The Government of British Columbia announced 74 local and First-Nations-led projects to help plan and build safe, inclusive active transportation connections are moving forward in communities around the province.

“We know that people will choose active transportation more often when there is safe and accessible infrastructure for it in their communities,” said Rob Fleming, Minister of Transportation and Infrastructure. “We’re investing in new and improved infrastructure to give families more options, which will benefit generations of British Columbians and help us meet our climate goals.”

Projects approved to receive funding through the Active Transportation Infrastructure Grants program include multi-use pathways, protected bike lanes, pedestrian bridges and regional connections, as well as lighting, sidewalks and other safety improvements. For this intake period, $20 million in funding was budgeted, an increase of $8 million from the 2021-2022 funding cycle.

“Our government is committed to building livable communities and improving quality of life for people everywhere in this province,” said Dan Coulter, Minister of State for Infrastructure and Transit. “These projects connect people and promote greater participation in society for people of all ages and abilities.”

Through the program, the Province partners with local, regional and Indigenous governments to make cost-sharing investments to a maximum of $500,000. Indigenous governments and partnerships between local governments and Indigenous governments are eligible for 80% of a project’s cost. For local governments, the Province will invest between 50% and 70% of a project’s cost based on the population size.

“Our government is committed to investing in active transportation projects because we know that they have positive effects on our communities,” said George Heyman, Minister of Environment and Climate Change Strategy. “These projects and infrastructure promote health and wellness, reduce greenhouse gas pollution and improve livability for people and our neighbourhoods. Together with our municipal and Indigenous partners, we are taking meaningful action toward our climate commitments and will continue to look for opportunities to partner in active transportation projects to help build better communities.”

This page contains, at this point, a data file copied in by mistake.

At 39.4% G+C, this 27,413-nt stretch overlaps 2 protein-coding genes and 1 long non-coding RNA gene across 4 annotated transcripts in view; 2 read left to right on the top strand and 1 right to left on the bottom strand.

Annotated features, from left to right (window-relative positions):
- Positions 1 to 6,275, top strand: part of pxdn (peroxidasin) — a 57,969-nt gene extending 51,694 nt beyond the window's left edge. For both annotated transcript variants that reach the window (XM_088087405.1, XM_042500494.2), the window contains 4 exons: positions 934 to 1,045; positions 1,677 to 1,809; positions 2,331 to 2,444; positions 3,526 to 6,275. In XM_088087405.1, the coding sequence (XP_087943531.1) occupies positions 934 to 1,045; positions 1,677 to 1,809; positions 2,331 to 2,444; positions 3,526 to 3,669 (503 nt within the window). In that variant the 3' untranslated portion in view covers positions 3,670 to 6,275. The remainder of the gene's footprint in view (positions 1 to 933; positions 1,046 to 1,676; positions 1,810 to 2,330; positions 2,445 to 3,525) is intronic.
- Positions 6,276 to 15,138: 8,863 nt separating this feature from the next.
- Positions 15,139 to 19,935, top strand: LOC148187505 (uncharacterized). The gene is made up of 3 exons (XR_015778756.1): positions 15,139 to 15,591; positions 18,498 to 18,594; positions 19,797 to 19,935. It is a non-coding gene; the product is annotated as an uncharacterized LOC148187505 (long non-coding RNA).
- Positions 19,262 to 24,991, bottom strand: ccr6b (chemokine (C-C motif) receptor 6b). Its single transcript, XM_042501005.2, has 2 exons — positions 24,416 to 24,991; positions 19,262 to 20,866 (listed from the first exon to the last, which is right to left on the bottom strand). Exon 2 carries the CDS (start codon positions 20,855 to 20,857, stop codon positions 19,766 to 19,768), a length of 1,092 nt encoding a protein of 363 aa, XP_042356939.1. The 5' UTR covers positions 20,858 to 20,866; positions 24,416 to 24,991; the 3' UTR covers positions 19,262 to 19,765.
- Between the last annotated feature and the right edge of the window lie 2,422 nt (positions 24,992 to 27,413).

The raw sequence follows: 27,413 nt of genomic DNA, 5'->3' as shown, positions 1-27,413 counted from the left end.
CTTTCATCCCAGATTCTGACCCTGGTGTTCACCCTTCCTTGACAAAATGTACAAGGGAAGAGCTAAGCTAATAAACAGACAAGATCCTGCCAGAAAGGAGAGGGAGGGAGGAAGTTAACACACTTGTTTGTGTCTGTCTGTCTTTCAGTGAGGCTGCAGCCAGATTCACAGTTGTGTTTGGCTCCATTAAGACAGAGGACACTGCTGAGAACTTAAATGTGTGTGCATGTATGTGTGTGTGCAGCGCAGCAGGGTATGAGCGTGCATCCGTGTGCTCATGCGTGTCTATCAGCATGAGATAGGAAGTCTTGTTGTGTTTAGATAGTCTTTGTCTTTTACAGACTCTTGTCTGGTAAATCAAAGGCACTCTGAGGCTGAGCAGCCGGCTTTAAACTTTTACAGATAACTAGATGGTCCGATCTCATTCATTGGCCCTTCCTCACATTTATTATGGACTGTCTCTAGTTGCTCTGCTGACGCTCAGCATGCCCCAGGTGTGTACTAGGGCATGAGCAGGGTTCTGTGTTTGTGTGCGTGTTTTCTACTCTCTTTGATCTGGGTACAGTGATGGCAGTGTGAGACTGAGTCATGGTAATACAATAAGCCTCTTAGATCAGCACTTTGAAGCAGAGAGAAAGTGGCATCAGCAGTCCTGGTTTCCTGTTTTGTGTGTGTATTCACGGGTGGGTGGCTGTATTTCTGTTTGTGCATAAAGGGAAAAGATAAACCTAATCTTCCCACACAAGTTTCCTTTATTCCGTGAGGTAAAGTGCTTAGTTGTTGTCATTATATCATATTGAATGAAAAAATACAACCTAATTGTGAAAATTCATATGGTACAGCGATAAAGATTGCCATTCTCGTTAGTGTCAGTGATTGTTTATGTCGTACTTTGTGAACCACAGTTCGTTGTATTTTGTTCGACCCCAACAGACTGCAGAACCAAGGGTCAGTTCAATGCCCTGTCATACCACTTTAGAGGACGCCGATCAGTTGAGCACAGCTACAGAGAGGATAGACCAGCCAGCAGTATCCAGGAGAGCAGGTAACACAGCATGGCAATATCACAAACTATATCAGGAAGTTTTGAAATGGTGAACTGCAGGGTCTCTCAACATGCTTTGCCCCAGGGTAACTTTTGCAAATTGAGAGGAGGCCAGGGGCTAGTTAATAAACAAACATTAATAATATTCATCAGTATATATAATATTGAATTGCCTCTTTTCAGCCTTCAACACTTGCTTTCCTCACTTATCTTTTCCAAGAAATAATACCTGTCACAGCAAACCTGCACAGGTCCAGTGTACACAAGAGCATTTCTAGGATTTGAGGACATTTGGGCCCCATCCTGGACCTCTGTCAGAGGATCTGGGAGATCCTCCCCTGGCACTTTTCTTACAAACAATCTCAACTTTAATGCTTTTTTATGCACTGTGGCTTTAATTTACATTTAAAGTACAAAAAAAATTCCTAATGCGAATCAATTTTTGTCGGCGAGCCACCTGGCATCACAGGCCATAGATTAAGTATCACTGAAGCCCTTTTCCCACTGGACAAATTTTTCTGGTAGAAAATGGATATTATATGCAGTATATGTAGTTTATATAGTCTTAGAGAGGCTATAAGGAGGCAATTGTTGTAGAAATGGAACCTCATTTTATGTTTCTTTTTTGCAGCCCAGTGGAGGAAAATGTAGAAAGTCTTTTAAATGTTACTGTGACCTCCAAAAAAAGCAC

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An example of a recent partnership is the Centre Street 2021 Active Transportation project, an 800-metre sidewalk with benches and bike racks that connects the communities of Burns Lake and the Lake Babine Nation.

“Lake Babine Nation and the Village of Burns Lake continue to build our relationship and the Centre Street sidewalk project is a prime example of that effort,” said Dale Ross, director of public works, Village of Burns Lake, and Bernard Patrick, capital infrastructure director, Lake Babine Nation. “This unique partnership is a stellar example of how a shared vision and collaboration can result in a project that improves the connection between our communities and is delivered on time and on budget. On behalf of our communities, we’d like to extend our sincere appreciation to the B.C. Active Transportation Infrastructure Grants program. Without this partnership the project would not have been completed.”

Featured image: Seventy-four local and First-Nations-led projects to help plan and build safe, inclusive active transportation connections are moving forward in communities around the province. (B.C. Ministry of Transportation and Infrastructure)


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